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The AI revolution is here. DSST teachers see big benefits and challenges with ChatGPT.

A little more than a year after ChatGPT was released, tech-savvy educators in Central Park have no doubt that an educational revolution is afoot. But big questions remain about how and when to bring generative artificial intelligence into the classroom.

“There are huge potential benefits to AI (artificial intelligence) in the classroom, and I think we have an obligation to be at the forefront of that,” said Kirk Anderson, director of academic and business systems for DSST Public Schools, a network of 16 charter middle and high schools in Denver and Aurora; four DSST schools are in Central Park – DSST Montview MS/HS and DSST Conservatory Green MS/HS.

Last spring Anderson helped craft guidelines for AI usage within the DSST network with a group of administrators and teachers.

“We saw it coming down the pipeline, and we wanted to get ahead of that,” said Moria Wiedenman, director of marketing and communications for DSST.

They came up with three priorities:

1) Staff and student data must be kept private.

2) Recognize that AI-generated content may be false, inaccurate or harmful and proceed with discretion.

3) Remember that large language models, such as ChatGPT from OpenAI, are based on biased data sets and, again, proceed with discretion.

Concerns about academic integrity related to AI are covered by DSST’s policies on cheating and plagiarism.

Some DSST teachers have responded enthusiastically to the greenlight on the ethical use of AI in school, while others have intentionally chosen not to introduce AI into their classrooms yet.

Nick Wilsey, physics and engineering teacher at DSST: Conservatory Green High School in Central Park. Photo courtesy of DSST Public Schools.

Nick Wilsey, physics and engineering teacher at DSST: Conservatory Green High School, turns daily to AI to generate ideas for student projects, support multi-language learners, plan lessons and keep on top of grading. “I want students to see AI as a tool that can enhance them rather than something that would replace them,” he said.

Wilsey has observed his students “becoming more innovative by using AI as one of their collaborators.” That’s why he encouraged a team of engineering students who were designing a sequential puzzle to investigate with AI how each element of the puzzle could stimulate different parts of the brain.

Nonetheless, he said, “We need to teach our students that AI is not as good as they are. It can’t replace a human, but we can let it do some things for us.”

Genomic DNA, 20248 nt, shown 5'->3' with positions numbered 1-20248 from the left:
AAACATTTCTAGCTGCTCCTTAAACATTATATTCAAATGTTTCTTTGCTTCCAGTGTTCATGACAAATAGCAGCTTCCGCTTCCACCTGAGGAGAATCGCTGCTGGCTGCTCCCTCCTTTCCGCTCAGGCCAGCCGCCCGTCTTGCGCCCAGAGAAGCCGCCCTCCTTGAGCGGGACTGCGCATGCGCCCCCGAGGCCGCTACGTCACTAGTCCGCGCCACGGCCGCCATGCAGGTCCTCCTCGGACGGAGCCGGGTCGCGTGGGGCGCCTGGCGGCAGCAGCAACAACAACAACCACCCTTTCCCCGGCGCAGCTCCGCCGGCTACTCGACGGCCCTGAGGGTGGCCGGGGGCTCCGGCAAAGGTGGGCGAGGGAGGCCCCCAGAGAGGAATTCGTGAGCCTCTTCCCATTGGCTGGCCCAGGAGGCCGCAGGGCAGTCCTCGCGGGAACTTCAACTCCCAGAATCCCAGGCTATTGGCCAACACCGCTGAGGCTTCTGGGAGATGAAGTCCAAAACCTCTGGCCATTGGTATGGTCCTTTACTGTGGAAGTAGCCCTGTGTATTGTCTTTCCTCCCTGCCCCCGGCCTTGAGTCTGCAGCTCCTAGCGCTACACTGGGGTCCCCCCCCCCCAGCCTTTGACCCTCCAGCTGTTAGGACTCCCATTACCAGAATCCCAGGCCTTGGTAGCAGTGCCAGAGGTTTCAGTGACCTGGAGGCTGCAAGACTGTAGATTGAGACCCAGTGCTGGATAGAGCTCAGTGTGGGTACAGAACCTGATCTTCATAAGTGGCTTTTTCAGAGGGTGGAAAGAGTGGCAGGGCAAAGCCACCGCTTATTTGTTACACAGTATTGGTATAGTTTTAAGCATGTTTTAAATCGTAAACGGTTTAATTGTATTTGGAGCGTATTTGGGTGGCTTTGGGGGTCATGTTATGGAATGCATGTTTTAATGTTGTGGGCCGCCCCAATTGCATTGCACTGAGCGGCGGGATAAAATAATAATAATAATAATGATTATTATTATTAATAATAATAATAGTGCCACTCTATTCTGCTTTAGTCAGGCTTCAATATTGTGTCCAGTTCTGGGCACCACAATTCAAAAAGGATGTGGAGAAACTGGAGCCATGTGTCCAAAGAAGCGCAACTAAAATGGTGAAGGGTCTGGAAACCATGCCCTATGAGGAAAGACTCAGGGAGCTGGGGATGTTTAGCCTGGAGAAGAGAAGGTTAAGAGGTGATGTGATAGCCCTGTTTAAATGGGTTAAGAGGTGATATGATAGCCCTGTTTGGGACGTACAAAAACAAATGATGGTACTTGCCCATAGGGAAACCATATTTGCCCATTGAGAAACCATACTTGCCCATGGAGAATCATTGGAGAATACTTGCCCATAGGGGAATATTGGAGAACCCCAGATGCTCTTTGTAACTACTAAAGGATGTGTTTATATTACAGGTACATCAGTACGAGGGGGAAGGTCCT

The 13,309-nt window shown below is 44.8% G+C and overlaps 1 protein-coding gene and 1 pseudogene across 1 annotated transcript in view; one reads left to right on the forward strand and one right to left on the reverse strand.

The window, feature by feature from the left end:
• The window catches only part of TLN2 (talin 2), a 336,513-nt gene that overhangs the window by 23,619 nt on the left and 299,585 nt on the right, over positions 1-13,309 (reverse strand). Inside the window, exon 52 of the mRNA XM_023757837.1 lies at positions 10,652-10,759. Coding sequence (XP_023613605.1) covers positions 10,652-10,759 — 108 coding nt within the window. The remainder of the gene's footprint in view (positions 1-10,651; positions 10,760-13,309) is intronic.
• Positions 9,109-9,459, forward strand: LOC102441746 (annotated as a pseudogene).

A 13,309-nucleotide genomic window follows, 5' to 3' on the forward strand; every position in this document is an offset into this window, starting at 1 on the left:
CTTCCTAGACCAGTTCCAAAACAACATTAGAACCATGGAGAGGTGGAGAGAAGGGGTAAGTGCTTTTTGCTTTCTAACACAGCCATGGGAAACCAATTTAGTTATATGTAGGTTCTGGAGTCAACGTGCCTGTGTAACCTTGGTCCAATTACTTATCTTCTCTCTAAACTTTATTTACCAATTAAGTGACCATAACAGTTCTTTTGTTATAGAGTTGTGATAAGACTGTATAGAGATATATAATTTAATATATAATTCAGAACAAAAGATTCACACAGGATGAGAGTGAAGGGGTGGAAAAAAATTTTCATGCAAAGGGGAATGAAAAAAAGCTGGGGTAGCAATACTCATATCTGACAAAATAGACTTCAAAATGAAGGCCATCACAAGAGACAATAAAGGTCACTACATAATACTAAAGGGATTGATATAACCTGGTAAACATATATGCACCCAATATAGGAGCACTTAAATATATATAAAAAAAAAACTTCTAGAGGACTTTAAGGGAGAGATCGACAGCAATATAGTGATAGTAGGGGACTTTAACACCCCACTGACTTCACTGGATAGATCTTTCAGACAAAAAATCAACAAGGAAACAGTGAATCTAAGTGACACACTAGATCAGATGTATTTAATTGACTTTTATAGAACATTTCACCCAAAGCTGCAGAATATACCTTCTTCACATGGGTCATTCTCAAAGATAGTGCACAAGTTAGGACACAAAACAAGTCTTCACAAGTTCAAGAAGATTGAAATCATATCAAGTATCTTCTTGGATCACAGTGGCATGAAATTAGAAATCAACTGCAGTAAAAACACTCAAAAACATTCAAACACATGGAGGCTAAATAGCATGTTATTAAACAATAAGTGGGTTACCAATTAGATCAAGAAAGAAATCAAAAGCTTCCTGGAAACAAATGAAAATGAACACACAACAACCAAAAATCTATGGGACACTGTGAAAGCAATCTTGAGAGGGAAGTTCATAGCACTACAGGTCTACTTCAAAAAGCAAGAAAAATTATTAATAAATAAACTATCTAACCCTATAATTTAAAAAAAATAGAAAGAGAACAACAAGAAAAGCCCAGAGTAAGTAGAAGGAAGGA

What is artificial intelligence?

According to Coursera, a leading provider of online learning to individuals and organizations worldwide, artificial intelligence is the theory and development of computer systems capable of performing tasks that historically required human intelligence, such as recognizing speech, making decisions and identifying patterns. AI is an umbrella term that encompasses a wide variety of technologies, such as machine learning and deep learning.

ChatGPT (Chat Generative Pre-trained Transformer) is part of a new generation of AI systems that can converse and generate readable text on demand and even produce novel images and video based on what they’ve learned from a vast database of digital books, online writings and other media, according to a 2023 story from the AP (Associated Press).

Chapin Wright, world history teacher at DSST: Montview High School, is on board. AI is a top classroom tool for him but his students rarely see it in action. Instead, he uses AI to boost his efficiency as an educator, create differentiated learning materials and track classroom patterns to aid him in meeting student needs.

As an example, last month Wright constructed a custom GPT to help students prepare for the new digital format of the SAT from readings they were already analyzing in class.

“This means my students get the benefits of targeted SAT practice without the downsides and drudgery of standalone test prep,” he explained.

Perhaps most crucially, Wright believes generative AI, if managed carefully, will enhance student equity.

“Just like a lot of tech shifts, there is an opportunity here to either promote equity or exacerbate inequities,” he said.

Educators can utilize AI to “bridge language gaps, provide quicker access to more rigorous texts and connect diverse students with a more diverse curriculum than most teachers could create without AI.”